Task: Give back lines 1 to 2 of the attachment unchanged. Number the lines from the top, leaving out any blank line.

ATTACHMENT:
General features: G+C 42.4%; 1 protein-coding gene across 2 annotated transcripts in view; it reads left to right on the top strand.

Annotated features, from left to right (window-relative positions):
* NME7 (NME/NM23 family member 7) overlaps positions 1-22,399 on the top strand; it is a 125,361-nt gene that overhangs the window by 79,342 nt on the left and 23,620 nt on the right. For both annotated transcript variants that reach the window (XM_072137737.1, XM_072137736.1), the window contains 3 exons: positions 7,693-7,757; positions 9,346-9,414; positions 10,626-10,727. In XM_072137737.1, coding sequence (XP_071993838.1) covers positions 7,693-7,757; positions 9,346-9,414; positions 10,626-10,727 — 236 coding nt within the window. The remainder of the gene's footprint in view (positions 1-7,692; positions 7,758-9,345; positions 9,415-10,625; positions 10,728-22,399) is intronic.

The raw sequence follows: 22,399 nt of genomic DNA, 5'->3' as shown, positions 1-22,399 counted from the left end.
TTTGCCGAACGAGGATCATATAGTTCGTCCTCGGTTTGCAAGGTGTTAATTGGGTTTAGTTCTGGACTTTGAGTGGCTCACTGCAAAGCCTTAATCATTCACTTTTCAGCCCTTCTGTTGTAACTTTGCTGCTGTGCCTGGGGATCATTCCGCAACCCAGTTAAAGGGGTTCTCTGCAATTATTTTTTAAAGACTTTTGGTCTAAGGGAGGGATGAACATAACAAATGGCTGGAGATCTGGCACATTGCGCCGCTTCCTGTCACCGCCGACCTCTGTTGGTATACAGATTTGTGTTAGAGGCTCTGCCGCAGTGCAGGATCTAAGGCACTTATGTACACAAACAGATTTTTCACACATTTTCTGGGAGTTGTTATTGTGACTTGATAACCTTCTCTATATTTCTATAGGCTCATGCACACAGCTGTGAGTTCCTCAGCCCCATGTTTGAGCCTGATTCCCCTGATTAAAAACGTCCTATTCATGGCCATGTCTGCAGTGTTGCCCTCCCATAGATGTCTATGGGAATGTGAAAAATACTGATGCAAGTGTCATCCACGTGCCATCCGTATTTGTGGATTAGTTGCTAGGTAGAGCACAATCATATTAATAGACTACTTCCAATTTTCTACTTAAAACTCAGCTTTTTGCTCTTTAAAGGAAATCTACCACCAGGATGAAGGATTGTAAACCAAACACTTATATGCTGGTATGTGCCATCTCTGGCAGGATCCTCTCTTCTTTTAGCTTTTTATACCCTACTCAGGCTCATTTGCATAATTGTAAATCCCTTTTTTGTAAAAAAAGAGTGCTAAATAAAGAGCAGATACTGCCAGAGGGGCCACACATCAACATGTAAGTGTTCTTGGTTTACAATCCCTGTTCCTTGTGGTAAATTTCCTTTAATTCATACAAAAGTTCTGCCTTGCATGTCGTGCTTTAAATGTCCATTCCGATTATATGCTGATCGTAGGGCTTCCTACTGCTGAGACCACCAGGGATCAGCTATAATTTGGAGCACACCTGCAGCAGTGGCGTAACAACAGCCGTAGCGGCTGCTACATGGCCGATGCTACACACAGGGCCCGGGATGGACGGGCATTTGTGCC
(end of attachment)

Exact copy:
General features: G+C 42.4%; 1 protein-coding gene across 2 annotated transcripts in view; it reads left to right on the top strand.

Annotated features, from left to right (window-relative positions):